Business development · 3 January 2018

Nine in ten small businesses expect to sell online by the end of 2018

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More and more retailers are selling online via their own mobile apps

Some 90 per cent of small UK business owners intend to sell their products online by the end of the year, new research has shown.

The figure represents a huge increase on the 64 per cent of owners which currently claim to sell online. The data is taken from Amazon UK and Capital Economics’ SME Growth Tracker for the final three months of 2017.

This growing interest in ecommerce is thought to be driven by a surge in small UK business owners planning to sell items via their own company websites in the year ahead.

The research found that whilst 50 per cent of small business owners made plans to sell online through their own sites last year, 68 per cent intend to do so in 2018.

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Some 24 per cent of small firms plan to sell online via their own mobile apps in the next 12 months, compared with 13 per cent which did so last year, demonstrating the widening uptake of the technology.

Meanwhile, the proportion of small businesses intending to sell online through third party platforms rose from 21 per cent to 27 per cent since last year.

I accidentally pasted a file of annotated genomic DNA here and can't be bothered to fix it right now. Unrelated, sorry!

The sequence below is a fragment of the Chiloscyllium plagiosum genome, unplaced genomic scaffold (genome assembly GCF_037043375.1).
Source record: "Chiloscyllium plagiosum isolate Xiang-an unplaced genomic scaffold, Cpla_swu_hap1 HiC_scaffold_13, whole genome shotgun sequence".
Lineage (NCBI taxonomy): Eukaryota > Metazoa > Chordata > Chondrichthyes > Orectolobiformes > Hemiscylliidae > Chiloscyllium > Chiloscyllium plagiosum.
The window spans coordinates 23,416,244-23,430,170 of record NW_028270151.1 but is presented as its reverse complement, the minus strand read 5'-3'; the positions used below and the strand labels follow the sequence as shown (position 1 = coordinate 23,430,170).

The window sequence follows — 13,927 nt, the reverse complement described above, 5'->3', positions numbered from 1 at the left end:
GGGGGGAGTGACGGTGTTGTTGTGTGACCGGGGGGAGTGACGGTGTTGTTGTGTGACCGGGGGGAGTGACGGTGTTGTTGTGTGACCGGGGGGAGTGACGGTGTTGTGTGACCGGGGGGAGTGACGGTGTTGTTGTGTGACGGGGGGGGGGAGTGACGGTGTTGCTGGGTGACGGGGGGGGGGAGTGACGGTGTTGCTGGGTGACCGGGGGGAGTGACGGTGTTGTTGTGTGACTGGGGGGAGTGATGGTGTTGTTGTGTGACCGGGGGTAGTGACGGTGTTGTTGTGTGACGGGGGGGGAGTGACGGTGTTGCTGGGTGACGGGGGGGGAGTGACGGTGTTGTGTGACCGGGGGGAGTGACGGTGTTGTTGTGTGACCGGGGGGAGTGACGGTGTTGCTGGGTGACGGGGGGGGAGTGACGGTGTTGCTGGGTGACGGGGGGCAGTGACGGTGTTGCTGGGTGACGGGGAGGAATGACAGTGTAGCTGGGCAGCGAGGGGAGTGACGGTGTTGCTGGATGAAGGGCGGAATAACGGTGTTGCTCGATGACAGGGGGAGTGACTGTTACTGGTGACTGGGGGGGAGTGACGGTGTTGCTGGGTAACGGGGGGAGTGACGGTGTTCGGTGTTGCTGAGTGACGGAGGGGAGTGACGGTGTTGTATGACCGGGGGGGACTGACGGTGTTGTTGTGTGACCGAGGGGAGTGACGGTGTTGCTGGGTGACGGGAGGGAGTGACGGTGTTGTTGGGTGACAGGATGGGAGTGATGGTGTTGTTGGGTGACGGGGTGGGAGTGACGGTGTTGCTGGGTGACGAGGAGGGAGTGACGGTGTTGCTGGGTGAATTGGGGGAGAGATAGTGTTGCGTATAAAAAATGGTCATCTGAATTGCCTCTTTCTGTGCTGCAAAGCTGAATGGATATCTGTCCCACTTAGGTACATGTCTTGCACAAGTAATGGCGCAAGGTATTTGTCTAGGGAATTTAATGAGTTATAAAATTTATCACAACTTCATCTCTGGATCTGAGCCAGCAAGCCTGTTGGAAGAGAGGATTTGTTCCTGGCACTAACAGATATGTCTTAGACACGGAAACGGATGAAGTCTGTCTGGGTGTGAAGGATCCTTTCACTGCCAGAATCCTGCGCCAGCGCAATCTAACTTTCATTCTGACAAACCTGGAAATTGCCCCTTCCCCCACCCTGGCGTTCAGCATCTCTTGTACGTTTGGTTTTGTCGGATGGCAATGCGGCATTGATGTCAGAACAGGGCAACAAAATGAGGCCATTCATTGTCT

Overall, the data showed that smaller retailers which sold online were far more positive about their outlook for the year ahead than those which didn’t.

Commenting on the data, the project’s chief economist at Capital Economics, Mark Pragnell, said: “While the figures show confidence remains low among SMEs as a whole, ecommerce users are less pessimistic about business conditions over the next twelve months. This is perhaps due to their expected increase in revenue over the festive period from online sales.”

Indeed, the study found the small businesses that used ecommerce expected much faster revenue and job growth in 2018 compared with those that didn’t. Small ecommerce firms predicted revenue growth of 1.9 per cent and job growth of 0.8 per cent, compared with 0.6 per cent and 0.4 per cent respectively for those non-ecommerce businesses.

Pragnell added: “Given these results, it is no wonder that more SMEs expect to start using digital tools to sell goods and services in 2018. Our thermometer of SME confidence remains below zero, with few owners and managers still seeing a lot of headwinds in the economy.”

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ABOUT THE EXPERT

Fred Heritage was previously deputy editor at Business Advice. He has a BA in politics and international relations from the University of Kent and an MA in international conflict from Kings College London.

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